BOTERO'S PASSION OF CHRISTOct. 28, 2011
The 79-year-old Columbian artist Fernando Botero, who lived in New York in the early 1960s but now makes his home in Pietrasanta, Italy, cut an elegant figure at the opening of his new exhibition, “Via Crucis: The Passion of Christ,” at Marlborough Gallery on West 57th Street in Manhattan last night. Trim, tan and equipped with a pair of trendy, black-rimmed Moscot glasses, he noted that "for years in history, this was the only subject matter artists had to work with. I wanted to work with it, too, but to make it true for our contemporary world, and for myself.”
When asked whether he had set his pictures within a specific locale -- his vibrant, color-saturated tableaux are set against seemingly French cobblestones, Spanish terra-cotta, Italian palazzos and Brazilian favellas -- he hesitated a moment, searching for a word. "They have a Latin American soul," he said, "because that is what I know." Then, before the gallery had even begun to fill up, the artist retreated to the gallery’s back rooms, not to emerge again for the rest of the evening.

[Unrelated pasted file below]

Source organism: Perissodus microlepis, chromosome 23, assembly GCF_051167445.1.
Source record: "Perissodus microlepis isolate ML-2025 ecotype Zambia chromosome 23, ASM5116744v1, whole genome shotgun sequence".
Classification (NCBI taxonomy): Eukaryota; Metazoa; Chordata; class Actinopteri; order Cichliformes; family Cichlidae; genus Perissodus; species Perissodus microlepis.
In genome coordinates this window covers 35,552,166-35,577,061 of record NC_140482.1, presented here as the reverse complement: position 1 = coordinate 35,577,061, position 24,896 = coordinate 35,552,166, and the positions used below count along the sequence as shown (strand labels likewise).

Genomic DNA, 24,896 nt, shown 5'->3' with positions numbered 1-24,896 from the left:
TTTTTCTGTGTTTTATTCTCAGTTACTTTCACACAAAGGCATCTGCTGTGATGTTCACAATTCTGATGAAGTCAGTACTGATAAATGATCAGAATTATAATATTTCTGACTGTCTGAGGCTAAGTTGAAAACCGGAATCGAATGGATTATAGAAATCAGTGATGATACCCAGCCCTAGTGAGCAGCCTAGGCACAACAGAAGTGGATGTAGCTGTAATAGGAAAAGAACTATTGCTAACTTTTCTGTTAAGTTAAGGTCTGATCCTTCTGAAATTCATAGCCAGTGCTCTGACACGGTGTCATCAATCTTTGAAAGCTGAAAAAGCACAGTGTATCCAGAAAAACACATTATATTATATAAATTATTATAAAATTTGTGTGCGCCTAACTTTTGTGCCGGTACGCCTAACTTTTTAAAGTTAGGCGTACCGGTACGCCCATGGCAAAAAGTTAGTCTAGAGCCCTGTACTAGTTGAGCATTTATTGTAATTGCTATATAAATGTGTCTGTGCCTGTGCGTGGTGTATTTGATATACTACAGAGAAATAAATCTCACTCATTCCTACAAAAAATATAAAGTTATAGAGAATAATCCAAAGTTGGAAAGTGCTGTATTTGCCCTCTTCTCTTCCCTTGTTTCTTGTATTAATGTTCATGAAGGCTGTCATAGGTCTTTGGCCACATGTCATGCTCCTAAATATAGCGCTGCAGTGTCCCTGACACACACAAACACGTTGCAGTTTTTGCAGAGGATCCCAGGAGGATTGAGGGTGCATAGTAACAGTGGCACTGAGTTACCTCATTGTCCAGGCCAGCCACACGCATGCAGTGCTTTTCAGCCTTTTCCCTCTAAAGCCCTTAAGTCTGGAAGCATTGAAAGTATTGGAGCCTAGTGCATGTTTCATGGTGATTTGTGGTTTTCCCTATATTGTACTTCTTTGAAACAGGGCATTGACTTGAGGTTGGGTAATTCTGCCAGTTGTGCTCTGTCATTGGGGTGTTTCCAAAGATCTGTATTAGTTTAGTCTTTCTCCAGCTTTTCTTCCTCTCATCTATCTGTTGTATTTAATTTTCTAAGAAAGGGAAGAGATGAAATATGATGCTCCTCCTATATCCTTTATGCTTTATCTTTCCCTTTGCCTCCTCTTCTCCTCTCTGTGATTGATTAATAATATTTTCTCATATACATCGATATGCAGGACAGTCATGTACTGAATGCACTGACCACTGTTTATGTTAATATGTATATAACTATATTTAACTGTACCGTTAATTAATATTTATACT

Botero’s embrace of the Passion extends from the Head of Christ and the Kiss of Judas to a Pieta and a Deposition via 27 oils and 34 drawings. The show’s headliner, Crucifixion (2011), features a Hulk-green Christ affixed to a cross in what is clearly Central Park, with an iconic New York City skyline in the background. Botero’s suffering, loin-clothed Christ is not haggard but plump and doughy, even despite his gaping wounds. In this, the show summons the memory of his last exhibition in New York, which took place in 2006 and featured works from Botero’s "Abu Ghraib" series.